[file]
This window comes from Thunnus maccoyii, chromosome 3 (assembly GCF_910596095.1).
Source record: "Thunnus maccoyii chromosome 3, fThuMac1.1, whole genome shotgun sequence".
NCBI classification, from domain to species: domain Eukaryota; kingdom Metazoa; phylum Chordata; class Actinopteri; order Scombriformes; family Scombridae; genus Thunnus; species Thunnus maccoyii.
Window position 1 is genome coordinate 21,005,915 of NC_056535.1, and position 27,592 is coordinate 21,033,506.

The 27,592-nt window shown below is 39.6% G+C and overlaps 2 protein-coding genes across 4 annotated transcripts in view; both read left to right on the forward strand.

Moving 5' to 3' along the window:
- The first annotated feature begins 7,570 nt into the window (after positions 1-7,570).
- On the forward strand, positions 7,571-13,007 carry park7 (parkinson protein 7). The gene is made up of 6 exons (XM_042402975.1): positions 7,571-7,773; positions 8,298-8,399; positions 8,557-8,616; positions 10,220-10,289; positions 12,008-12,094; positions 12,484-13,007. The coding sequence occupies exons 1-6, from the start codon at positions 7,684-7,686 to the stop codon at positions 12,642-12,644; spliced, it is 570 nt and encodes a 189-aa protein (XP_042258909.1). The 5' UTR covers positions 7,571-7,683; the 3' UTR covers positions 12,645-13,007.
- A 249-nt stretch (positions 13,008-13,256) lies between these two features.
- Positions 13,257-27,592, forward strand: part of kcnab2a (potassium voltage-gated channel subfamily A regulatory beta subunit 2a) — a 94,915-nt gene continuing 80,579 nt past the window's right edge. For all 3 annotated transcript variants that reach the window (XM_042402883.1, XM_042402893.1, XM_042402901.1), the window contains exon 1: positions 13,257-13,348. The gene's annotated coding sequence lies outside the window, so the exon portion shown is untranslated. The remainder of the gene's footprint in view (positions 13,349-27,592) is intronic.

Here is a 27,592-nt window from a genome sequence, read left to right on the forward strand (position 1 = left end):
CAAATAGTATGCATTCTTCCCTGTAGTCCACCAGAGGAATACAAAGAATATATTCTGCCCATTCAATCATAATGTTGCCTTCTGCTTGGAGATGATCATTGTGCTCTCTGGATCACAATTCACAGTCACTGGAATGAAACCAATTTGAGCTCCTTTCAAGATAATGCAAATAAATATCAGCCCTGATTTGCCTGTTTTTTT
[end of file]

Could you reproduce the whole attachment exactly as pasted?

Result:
This window comes from Thunnus maccoyii, chromosome 3 (assembly GCF_910596095.1).
Source record: "Thunnus maccoyii chromosome 3, fThuMac1.1, whole genome shotgun sequence".
NCBI classification, from domain to species: domain Eukaryota; kingdom Metazoa; phylum Chordata; class Actinopteri; order Scombriformes; family Scombridae; genus Thunnus; species Thunnus maccoyii.
Window position 1 is genome coordinate 21,005,915 of NC_056535.1, and position 27,592 is coordinate 21,033,506.

The 27,592-nt window shown below is 39.6% G+C and overlaps 2 protein-coding genes across 4 annotated transcripts in view; both read left to right on the forward strand.

Moving 5' to 3' along the window:
- The first annotated feature begins 7,570 nt into the window (after positions 1-7,570).
- On the forward strand, positions 7,571-13,007 carry park7 (parkinson protein 7). The gene is made up of 6 exons (XM_042402975.1): positions 7,571-7,773; positions 8,298-8,399; positions 8,557-8,616; positions 10,220-10,289; positions 12,008-12,094; positions 12,484-13,007. The coding sequence occupies exons 1-6, from the start codon at positions 7,684-7,686 to the stop codon at positions 12,642-12,644; spliced, it is 570 nt and encodes a 189-aa protein (XP_042258909.1). The 5' UTR covers positions 7,571-7,683; the 3' UTR covers positions 12,645-13,007.
- A 249-nt stretch (positions 13,008-13,256) lies between these two features.
- Positions 13,257-27,592, forward strand: part of kcnab2a (potassium voltage-gated channel subfamily A regulatory beta subunit 2a) — a 94,915-nt gene continuing 80,579 nt past the window's right edge. For all 3 annotated transcript variants that reach the window (XM_042402883.1, XM_042402893.1, XM_042402901.1), the window contains exon 1: positions 13,257-13,348. The gene's annotated coding sequence lies outside the window, so the exon portion shown is untranslated. The remainder of the gene's footprint in view (positions 13,349-27,592) is intronic.

Here is a 27,592-nt window from a genome sequence, read left to right on the forward strand (position 1 = left end):
CAAATAGTATGCATTCTTCCCTGTAGTCCACCAGAGGAATACAAAGAATATATTCTGCCCATTCAATCATAATGTTGCCTTCTGCTTGGAGATGATCATTGTGCTCTCTGGATCACAATTCACAGTCACTGGAATGAAACCAATTTGAGCTCCTTTCAAGATAATGCAAATAAATATCAGCCCTGATTTGCCTGTTTTTTT